Where are we today? Well, we are in full launch preparation, immersed in all the activities that I just described. Upon approval, ideally on September 7th here, we will hire our field sales team, we will get them trained and we will start to talk to payers about contracting strategies to get onto formulary.

Our plan right now is in the late the third quarter to ship product to wholesalers and have our field based teams starting to call on doctors to talk about the benefits of Zerenex in the early part of the fourth quarter. In additional to large opportunity that exists with Zerenex today in the U.S. dialysis market, we have identified two avenues of potential growth opportunities for Zerenex start Zerenex itself. The first is organic growth and that could be done through label expansion opportunities as well as international expansion opportunities and I will spend a few minutes touching on each one of these.

First, non-dialysis dependent CKD, so again as a reminder, there are 1.5 million approximately patients in the U.S. that stage 3 to 5 CKD with iron deficiency anemia. As their CKD progresses, their deficiency anemia gets worse. While IV iron and EPO can be effective agents in managing anemia, they are very rarely used in this patient population. The reason, they are very rarely used in this population is because they are invasive therapies, they come with logistical as well as safety concerns and the bottom line is the majority of pre-dialysis clinics in the U.S. do not have the necessary safety equipment to administer these drugs.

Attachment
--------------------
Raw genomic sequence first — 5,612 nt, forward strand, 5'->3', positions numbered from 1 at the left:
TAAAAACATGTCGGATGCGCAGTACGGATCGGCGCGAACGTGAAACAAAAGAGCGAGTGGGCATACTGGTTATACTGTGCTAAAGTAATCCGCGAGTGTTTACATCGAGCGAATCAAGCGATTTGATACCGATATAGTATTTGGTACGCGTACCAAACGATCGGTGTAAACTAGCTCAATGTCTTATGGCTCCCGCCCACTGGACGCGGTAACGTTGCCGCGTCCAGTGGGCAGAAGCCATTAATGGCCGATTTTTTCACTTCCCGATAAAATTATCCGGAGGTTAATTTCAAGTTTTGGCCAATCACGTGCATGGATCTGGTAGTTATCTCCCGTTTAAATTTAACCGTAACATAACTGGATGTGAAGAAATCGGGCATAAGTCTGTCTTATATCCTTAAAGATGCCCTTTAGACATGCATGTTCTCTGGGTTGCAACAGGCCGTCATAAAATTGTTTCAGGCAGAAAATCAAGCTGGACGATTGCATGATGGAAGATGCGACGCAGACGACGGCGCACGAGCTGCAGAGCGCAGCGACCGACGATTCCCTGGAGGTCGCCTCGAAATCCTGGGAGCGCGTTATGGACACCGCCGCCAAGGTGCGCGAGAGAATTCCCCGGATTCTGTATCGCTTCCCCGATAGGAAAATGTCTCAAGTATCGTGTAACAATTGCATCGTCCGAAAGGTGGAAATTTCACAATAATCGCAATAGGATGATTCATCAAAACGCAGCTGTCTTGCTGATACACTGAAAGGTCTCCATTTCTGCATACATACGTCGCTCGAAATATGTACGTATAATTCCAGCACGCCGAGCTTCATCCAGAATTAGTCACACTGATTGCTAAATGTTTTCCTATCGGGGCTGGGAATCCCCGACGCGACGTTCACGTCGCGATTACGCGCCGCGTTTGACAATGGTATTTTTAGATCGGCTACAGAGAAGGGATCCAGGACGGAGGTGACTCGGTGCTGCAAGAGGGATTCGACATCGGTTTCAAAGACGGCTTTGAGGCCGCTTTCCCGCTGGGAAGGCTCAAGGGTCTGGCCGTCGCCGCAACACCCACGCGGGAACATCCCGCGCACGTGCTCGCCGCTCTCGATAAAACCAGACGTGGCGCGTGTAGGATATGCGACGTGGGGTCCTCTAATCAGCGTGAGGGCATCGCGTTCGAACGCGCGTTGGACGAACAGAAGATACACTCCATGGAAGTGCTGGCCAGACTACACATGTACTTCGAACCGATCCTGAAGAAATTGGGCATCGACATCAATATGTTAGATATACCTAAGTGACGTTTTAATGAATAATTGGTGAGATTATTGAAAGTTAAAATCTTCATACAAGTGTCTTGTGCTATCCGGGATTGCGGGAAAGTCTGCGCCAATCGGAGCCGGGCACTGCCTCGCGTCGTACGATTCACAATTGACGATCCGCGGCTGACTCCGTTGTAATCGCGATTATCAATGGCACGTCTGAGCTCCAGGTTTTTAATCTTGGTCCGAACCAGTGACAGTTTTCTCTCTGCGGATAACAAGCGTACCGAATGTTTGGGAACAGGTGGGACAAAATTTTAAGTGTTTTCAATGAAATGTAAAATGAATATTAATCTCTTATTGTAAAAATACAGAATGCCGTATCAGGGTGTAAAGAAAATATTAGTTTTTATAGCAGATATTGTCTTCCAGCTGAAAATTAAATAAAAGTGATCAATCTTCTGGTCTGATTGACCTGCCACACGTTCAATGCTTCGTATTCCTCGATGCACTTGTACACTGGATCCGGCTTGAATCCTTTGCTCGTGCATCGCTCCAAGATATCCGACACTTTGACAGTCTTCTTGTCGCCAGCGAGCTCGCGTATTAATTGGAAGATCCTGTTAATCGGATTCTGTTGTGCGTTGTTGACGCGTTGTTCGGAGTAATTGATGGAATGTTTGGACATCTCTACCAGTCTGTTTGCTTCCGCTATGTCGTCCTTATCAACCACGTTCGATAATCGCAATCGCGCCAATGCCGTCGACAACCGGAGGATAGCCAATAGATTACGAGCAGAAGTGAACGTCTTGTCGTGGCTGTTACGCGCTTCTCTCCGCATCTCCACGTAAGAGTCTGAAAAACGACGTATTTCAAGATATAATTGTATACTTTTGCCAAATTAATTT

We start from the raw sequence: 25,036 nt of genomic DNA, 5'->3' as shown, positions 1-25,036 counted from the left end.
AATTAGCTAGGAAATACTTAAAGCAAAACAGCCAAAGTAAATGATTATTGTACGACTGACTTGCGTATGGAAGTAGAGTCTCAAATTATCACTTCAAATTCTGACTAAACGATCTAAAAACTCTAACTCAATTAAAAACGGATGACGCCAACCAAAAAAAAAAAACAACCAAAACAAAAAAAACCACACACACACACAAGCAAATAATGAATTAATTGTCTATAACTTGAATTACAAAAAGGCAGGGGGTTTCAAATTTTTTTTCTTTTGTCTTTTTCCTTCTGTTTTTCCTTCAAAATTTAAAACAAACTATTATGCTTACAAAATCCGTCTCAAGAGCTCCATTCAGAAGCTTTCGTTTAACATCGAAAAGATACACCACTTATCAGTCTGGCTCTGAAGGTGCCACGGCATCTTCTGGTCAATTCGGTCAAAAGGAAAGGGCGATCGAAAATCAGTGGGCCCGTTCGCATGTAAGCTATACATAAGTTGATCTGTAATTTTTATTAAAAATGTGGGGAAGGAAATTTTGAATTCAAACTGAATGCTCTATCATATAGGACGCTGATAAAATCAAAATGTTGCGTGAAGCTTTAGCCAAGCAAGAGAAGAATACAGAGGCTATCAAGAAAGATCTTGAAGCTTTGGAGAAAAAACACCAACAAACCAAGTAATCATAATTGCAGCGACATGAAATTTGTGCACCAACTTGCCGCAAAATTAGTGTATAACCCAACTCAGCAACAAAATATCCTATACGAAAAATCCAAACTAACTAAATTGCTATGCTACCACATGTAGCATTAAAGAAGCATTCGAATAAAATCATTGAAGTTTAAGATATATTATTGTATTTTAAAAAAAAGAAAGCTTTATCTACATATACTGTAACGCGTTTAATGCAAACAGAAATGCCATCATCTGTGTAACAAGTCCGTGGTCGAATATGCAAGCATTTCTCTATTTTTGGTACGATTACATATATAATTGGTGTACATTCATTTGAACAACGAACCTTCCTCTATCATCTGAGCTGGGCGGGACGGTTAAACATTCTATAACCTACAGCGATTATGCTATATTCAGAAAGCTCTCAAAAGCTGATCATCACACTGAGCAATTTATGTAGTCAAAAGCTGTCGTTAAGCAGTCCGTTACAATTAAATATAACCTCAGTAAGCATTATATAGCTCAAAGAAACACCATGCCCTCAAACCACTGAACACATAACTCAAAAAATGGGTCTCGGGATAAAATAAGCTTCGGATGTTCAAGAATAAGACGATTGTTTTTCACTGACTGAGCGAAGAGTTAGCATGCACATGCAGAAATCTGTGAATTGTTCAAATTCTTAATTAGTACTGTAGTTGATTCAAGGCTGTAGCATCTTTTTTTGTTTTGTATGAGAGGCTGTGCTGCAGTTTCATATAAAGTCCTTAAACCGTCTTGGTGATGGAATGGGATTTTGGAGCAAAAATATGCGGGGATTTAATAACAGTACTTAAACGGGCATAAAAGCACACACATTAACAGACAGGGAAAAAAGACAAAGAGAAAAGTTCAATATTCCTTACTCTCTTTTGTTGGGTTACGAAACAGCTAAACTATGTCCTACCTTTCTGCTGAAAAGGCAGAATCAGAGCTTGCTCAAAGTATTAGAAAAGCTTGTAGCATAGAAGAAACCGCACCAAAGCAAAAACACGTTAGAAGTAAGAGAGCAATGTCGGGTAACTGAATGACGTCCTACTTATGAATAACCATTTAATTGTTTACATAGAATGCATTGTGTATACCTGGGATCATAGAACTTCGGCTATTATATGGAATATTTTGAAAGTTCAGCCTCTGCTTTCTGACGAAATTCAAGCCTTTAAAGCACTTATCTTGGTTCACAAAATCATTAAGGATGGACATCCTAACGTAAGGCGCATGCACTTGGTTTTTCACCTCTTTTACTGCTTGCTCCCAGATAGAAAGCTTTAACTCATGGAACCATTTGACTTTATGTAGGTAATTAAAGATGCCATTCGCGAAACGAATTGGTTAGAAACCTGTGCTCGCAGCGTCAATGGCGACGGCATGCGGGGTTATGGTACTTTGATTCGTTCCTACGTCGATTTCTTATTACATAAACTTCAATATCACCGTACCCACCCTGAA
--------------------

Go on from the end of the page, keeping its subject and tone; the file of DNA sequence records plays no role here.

Similar to what we talked about in the dialysis space, the current oral iron formulations are ineffective and rarely used as well, namely again, because of poor absorption rates and poor tolerability rates, so we believe Zerenex can really fit this unmet medical need quite nicely and are Phase II data really helps support that.